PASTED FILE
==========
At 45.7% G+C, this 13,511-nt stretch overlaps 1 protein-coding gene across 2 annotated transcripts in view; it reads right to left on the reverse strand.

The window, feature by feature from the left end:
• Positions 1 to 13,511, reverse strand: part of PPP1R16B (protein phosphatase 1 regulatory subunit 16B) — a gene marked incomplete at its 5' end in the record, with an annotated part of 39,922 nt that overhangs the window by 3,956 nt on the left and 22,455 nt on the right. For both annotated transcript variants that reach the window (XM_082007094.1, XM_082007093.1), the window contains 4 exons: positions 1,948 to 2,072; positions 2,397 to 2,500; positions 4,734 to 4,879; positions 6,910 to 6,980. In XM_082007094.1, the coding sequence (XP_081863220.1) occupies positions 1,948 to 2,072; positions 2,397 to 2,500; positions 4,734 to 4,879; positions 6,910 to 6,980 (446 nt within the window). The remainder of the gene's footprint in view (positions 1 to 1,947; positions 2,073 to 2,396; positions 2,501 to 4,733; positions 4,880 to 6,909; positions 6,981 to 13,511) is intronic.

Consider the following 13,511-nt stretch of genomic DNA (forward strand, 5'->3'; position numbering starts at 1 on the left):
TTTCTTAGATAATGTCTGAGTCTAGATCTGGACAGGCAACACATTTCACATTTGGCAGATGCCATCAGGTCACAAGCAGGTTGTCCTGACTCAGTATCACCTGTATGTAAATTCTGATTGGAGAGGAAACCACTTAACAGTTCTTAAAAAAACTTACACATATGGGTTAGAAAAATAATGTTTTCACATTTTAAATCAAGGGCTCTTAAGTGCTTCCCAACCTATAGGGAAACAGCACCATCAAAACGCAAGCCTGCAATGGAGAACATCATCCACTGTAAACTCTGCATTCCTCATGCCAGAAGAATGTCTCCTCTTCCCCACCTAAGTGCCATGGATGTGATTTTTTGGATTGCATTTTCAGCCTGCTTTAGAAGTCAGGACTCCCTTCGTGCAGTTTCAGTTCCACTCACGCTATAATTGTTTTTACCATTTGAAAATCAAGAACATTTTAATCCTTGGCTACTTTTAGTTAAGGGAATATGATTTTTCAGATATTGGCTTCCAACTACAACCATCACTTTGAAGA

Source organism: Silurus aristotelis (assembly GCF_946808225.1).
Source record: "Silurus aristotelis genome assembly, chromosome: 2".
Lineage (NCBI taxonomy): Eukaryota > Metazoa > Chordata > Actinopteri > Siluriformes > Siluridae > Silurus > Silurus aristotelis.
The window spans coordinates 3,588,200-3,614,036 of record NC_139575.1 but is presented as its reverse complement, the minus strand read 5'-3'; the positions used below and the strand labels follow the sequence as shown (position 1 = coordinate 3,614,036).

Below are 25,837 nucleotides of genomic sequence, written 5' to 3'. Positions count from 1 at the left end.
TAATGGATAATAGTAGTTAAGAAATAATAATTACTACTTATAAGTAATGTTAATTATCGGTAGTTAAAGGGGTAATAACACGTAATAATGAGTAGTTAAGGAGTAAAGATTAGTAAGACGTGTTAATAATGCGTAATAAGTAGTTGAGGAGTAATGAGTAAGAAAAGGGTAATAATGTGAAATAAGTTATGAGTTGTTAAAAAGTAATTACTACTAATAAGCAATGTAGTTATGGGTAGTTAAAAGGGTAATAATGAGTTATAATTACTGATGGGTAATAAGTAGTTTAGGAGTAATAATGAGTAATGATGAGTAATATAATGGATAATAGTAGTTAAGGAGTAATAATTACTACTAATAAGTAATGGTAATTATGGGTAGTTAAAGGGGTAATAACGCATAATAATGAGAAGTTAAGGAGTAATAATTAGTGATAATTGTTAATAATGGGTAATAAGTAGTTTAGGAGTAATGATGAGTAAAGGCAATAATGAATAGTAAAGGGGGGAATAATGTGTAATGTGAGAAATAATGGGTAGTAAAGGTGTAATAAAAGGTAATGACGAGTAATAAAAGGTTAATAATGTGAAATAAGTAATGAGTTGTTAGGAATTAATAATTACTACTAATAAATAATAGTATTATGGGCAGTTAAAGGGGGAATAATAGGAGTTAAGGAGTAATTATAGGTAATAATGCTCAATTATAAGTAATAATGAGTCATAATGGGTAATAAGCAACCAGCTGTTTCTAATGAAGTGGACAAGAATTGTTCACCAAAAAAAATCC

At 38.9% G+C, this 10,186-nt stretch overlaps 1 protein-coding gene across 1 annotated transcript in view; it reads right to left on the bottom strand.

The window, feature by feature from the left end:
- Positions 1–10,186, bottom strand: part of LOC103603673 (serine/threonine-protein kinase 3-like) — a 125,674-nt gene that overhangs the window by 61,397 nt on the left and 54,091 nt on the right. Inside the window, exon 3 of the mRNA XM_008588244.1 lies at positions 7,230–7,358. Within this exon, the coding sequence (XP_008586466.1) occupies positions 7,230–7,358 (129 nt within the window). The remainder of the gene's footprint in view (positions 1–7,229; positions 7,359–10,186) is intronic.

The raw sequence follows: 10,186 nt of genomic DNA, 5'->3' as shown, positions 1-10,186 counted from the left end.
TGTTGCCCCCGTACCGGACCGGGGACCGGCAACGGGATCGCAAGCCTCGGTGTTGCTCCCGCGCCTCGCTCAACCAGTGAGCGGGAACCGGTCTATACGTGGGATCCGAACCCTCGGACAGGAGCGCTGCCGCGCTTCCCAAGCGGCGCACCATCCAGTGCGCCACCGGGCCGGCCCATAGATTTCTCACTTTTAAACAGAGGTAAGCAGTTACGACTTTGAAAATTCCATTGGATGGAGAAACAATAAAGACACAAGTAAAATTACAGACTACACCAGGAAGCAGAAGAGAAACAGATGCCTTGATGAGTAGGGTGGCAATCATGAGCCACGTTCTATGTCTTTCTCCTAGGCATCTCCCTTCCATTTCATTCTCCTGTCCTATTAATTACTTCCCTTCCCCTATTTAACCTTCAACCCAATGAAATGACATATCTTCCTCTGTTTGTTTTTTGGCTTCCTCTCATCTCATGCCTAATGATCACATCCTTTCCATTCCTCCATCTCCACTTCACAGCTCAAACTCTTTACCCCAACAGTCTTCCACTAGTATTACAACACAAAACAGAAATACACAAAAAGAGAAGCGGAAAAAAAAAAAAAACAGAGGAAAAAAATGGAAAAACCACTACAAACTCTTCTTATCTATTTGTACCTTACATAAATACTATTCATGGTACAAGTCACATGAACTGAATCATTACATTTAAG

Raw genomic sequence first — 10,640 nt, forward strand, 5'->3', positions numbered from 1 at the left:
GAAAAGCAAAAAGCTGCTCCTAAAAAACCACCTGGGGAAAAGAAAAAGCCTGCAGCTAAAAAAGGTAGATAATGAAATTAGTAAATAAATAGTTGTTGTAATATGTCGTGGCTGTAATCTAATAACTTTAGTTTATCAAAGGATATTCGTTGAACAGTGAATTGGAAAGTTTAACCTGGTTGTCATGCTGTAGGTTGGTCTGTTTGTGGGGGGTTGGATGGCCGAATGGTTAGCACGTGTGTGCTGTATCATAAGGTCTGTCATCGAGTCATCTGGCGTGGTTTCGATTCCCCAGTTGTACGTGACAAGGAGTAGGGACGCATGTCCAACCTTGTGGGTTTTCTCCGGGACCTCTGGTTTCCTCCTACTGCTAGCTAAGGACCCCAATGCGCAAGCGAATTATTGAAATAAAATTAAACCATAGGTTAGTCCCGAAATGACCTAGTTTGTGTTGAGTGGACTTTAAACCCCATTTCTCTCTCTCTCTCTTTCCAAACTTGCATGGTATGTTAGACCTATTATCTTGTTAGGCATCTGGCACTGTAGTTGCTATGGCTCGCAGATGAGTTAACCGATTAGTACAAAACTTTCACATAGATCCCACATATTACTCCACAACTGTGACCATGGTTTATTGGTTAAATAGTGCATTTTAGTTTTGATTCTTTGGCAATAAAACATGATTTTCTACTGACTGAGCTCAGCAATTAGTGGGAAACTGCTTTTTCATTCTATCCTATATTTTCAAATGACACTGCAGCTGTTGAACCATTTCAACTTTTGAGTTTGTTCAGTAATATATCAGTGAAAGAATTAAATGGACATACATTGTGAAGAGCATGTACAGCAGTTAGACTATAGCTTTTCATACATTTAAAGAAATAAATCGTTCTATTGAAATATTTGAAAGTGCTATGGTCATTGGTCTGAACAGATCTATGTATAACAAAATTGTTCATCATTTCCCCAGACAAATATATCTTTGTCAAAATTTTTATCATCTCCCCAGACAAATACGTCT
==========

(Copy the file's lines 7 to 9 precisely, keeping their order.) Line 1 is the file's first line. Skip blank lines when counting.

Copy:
Source record: "Silurus aristotelis genome assembly, chromosome: 2".
Lineage (NCBI taxonomy): Eukaryota > Metazoa > Chordata > Actinopteri > Siluriformes > Siluridae > Silurus > Silurus aristotelis.
The window spans coordinates 3,588,200-3,614,036 of record NC_139575.1 but is presented as its reverse complement, the minus strand read 5'-3'; the positions used below and the strand labels follow the sequence as shown (position 1 = coordinate 3,614,036).